— Three U.S. senators have introduced a bill that could overhaul the way auto safety is handled in the country, including the possibility of sending auto execs to prison for hiding safety defects.
Titled the "Motor Vehicle Safety Act of 2015," the proposed legislation comes on the heels of massive recalls caused by deadly ignition switches and exploding airbags.
Sponsored by Sens. Bill Nelson, Richard Blumenthal and Ed Markey, the legislation would give new powers to the National Highway Traffic Safety Administration (NHTSA). Additionally, certain sections of the proposed legislation would allegedly hold corporate officers responsible for failures in their job duties, but whether that would "actually" happen is debatable.
One section that sounds good on paper but will likely never be enforced is Section 202 of the proposed Act, which "makes it a crime, punishable by fines and up to five years in prison, for a corporate officer to knowingly conceal the fact that a corporate action or product poses a danger of death or serious physical injury."
Furthermore, "federal agencies must be verbally informed within 24 hours of the entity or person acquiring actual knowledge of a serious danger, and they must be further informed by writing within 15 days."
The wording about criminal penalties is similar to the wording used in a bill introduced in July 2014, called the "Hide No Harm Act." Both bills use the phrase "actual knowledge of a serious danger," which could be nearly impossible to prove in court, not to mention what problems could be deemed a "serious danger."
Additionally, before anyone believes a corporate officer at an automaker would be jailed, keep in mind the millions of dollars spent by automakers in political campaign contributions and lobbying efforts.
According to the Center for Responsive Politics, automakers spent $43.5 million in lobbying efforts in 2013, with the biggest spender The Alliance of Automobile Manufacturers.
In 2014, General Motors took the top lobbying spot by spending $8.5 million on lobbying efforts, while The Alliance of Automobile Manufacturers was second with almost $6.7 doled out.
The $8.5 million spent by GM was during the same time its ignition switches were killing people and had been for 10 years, not to mention the $11.5 billion it left taxpayers holding after the government bailed out the automaker with a $49.5 billion loan.
However, maybe all is not lost. Other sections of the proposed Act seem logical and would likely be a benefit to American drivers.
Motor Vehicle Safety Act of 2015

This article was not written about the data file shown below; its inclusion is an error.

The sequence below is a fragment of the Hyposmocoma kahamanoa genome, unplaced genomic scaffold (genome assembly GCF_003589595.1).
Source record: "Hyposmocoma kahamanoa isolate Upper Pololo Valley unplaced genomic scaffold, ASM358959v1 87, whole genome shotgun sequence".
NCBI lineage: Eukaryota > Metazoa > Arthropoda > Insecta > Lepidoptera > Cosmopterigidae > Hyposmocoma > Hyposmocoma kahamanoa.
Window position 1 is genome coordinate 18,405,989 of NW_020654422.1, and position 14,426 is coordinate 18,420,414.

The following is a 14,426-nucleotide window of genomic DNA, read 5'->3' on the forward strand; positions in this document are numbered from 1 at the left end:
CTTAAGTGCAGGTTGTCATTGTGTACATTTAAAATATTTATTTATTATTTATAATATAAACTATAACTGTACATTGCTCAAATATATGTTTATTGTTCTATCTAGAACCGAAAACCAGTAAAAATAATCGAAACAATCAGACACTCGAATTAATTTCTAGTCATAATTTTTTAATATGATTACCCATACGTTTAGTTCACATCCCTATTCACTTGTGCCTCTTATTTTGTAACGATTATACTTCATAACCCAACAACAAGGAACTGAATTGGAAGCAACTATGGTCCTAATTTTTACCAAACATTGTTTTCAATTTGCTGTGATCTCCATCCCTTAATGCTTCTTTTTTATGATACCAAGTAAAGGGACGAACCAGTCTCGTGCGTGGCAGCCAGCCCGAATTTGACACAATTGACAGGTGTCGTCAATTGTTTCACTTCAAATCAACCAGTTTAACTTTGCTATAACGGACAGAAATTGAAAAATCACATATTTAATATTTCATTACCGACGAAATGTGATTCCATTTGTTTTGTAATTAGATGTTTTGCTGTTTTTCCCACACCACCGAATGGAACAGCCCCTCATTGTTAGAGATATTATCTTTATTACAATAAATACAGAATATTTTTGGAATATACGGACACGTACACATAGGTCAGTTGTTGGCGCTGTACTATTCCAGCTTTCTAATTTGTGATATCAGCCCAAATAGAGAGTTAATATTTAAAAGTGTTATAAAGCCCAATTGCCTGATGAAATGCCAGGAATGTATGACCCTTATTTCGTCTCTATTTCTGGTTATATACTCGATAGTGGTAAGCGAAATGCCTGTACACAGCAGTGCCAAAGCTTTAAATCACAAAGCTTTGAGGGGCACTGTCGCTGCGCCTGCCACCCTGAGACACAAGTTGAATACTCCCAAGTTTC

Section 102: Early warning reporting requirements
Federal law requires manufacturers to submit early warning reports to NHTSA every three months to help the government track actual or potential safety problems with vehicles. The proposed legislation would require NHTSA to make those documents public unless they are exempted from public disclosure under the Freedom of Information Act or subject to attorney-client privilege.
Section 201: Civil penalties
Section 201 removes the cap on NHTSA’s civil penalty authority, which is currently at $35 million.
Section 204: Imminent hazard authority
Section 204 provides NHTSA with the authority to expedite a recall order in the case of a substantial likelihood of death or serious injury to the public.
Section 205: Used car protection
Section 205 prohibits the sale or lease of a used vehicle that has an unrepaired safety defect or does not comply with an applicable motor vehicle safety standard. However, the prohibition does not apply to circumstances where recall information is not available or accessible at the time the vehicle is sold or leased.
Section 401: Recall obligations under bankruptcy
Section 401 preserves all recall obligations for manufacturers that are subject to Chapter 11 bankruptcy proceedings.
Section 403: Application of remedies for defects and noncompliance
Section 403 removes the 10-year limitation on the obligation of auto and parts manufacturers to replace or fix defects at no charge to consumers.
Section 404: Direct notification of recalls
Section 404 directs NHTSA to put into effect specific rules that would require new vehicles to feature a warning feature–similar to tire pressure monitor light on the dashboard–that would notify consumers their cars are subject to a safety recall.
The full text of the Motor Vehicle Safety Act of 2015 is not yet available. Learn more at Congress.gov.